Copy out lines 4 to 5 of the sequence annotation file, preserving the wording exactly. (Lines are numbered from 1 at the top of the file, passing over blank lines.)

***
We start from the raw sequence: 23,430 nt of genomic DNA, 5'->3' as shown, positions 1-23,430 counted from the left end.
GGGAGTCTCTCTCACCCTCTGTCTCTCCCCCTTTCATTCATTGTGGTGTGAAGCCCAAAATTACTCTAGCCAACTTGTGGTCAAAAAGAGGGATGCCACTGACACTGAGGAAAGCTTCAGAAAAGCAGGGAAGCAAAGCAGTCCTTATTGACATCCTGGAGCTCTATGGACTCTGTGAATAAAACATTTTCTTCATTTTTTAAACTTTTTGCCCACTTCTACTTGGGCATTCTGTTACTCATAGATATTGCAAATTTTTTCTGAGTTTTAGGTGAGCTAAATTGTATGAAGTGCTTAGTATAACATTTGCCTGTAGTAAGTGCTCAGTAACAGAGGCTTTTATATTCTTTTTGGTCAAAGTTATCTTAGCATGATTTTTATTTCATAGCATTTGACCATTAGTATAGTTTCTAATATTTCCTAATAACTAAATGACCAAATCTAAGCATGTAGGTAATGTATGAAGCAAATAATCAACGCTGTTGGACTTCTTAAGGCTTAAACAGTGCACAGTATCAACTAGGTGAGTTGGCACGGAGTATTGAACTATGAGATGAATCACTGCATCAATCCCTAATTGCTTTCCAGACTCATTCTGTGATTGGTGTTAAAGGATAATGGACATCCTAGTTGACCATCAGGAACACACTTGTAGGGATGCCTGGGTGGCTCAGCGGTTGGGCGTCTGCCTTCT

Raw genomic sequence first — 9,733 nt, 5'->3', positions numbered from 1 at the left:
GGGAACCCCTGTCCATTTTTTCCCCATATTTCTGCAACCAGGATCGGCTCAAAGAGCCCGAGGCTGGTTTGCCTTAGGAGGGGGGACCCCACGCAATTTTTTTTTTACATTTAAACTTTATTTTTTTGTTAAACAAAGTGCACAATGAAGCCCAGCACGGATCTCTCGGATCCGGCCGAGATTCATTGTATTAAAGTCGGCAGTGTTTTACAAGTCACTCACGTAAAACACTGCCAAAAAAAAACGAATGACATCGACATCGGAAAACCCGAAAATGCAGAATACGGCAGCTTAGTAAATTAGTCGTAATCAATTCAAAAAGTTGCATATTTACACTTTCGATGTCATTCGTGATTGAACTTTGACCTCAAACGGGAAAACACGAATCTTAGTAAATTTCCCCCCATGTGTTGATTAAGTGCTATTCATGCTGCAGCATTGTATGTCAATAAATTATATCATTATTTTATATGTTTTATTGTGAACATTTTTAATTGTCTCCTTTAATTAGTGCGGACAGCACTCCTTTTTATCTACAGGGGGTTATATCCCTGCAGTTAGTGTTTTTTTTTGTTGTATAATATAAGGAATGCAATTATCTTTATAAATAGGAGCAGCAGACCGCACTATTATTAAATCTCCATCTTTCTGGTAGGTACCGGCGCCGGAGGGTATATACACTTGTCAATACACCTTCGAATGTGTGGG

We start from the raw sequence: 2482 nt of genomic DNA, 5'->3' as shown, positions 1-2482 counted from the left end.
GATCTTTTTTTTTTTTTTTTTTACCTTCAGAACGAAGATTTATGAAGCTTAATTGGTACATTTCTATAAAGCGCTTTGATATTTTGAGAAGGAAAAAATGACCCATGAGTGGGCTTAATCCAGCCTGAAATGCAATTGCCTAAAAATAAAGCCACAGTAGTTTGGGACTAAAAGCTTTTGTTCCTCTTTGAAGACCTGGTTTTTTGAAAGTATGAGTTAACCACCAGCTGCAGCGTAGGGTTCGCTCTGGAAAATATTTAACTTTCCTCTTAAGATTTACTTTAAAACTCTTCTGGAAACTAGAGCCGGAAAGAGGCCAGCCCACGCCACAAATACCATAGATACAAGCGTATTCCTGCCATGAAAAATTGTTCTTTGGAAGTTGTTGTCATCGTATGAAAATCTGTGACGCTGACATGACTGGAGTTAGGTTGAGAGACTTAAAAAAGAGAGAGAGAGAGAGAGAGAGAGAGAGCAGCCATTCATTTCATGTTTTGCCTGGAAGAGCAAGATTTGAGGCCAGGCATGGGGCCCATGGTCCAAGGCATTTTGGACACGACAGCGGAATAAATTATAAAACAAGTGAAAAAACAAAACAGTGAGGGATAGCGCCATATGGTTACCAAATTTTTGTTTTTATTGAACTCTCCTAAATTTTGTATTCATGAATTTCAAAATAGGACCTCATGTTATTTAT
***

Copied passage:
GGGAACCCCTGTCCATTTTTTCCCCATATTTCTGCAACCAGGATCGGCTCAAAGAGCCCGAGGCTGGTTTGCCTTAGGAGGGGGGACCCCACGCAATTTTTTTTTTACATTTAAACTTTATTTTTTTGTTAAACAAAGTGCACAATGAAGCCCAGCACGGATCTCTCGGATCCGGCCGAGATTCATTGTATTAAAGTCGGCAGTGTTTTACAAGTCACTCACGTAAAACACTGCCAAAAAAAAACGAATGACATCGACATCGGAAAACCCGAAAATGCAGAATACGGCAGCTTAGTAAATTAGTCGTAATCAATTCAAAAAGTTGCATATTTACACTTTCGATGTCATTCGTGATTGAACTTTGACCTCAAACGGGAAAACACGAATCTTAGTAAATTTCCCCCCATGTGTTGATTAAGTGCTATTCATGCTGCAGCATTGTATGTCAATAAATTATATCATTATTTTATATGTTTTATTGTGAACATTTTTAATTGTCTCCTTTAATTAGTGCGGACAGCACTCCTTTTTATCTACAGGGGGTTATATCCCTGCAGTTAGTGTTTTTTTTTGTTGTATAATATAAGGAATGCAATTATCTTTATAAATAGGAGCAGCAGACCGCACTATTATTAAATCTCCATCTTTCTGGTAGGTACCGGCGCCGGAGGGTATATACACTTGTCAATACACCTTCGAATGTGTGGG

We start from the raw sequence: 2482 nt of genomic DNA, 5'->3' as shown, positions 1-2482 counted from the left end.